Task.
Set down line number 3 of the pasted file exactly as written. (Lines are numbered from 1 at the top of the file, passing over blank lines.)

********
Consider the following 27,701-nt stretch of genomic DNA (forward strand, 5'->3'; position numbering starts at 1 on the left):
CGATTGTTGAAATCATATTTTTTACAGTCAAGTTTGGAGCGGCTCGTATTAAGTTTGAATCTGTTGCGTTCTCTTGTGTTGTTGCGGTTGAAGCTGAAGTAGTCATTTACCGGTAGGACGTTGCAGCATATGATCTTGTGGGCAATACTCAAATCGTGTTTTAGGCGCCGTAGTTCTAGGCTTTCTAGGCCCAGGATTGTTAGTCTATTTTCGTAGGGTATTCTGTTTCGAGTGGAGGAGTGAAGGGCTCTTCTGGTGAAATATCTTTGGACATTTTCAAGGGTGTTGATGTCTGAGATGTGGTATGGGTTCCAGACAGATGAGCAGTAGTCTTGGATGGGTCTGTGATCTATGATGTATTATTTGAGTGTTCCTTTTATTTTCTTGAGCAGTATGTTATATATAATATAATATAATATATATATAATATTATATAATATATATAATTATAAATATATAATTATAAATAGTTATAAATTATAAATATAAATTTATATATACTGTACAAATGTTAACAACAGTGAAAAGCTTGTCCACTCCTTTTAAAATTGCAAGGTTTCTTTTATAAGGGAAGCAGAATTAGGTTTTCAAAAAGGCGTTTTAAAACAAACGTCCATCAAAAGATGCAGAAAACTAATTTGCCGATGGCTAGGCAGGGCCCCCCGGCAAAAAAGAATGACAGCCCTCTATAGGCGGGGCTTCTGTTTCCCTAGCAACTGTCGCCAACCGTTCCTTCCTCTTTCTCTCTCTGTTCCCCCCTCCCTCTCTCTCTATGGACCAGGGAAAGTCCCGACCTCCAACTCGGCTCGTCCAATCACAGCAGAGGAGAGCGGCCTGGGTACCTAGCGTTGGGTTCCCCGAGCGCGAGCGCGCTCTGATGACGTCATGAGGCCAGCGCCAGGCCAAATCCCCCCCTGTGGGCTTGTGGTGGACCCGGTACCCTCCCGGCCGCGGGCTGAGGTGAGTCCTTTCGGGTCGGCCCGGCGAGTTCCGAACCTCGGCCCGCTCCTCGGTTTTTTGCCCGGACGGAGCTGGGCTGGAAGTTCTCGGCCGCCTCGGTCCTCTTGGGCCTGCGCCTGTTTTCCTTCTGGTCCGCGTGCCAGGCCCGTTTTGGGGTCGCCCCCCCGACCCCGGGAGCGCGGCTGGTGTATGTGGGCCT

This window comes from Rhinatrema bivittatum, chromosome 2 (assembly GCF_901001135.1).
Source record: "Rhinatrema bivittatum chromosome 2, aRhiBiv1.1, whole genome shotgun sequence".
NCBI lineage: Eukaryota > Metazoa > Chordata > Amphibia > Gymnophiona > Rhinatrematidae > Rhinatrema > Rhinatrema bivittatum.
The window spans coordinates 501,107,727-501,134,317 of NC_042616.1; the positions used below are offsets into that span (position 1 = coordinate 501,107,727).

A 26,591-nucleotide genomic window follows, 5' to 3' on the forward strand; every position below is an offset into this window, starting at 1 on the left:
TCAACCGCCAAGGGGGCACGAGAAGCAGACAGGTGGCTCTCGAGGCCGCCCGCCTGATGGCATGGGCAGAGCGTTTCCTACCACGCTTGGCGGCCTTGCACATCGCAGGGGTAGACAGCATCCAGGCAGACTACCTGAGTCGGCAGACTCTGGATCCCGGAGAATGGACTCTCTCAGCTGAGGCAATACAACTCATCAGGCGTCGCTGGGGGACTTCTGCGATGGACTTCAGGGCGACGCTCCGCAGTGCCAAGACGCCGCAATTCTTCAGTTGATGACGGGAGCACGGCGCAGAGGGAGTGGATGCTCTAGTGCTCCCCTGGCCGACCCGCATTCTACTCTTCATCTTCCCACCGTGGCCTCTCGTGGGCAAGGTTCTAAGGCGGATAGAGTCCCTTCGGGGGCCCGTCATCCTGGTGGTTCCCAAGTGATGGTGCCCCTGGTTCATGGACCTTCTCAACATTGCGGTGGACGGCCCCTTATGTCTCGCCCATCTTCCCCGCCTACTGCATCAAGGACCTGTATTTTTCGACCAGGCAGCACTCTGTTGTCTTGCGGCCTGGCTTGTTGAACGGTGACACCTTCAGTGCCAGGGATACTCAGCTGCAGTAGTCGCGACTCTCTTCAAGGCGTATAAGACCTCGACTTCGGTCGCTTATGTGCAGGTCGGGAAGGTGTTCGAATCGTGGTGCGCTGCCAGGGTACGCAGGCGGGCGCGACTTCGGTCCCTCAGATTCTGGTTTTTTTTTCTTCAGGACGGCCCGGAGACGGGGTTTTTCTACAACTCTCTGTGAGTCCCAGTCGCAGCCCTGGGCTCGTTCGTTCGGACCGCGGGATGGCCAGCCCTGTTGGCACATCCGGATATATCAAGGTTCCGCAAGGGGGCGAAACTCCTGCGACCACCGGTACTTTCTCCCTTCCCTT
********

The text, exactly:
This window comes from Rhinatrema bivittatum, chromosome 2 (assembly GCF_901001135.1).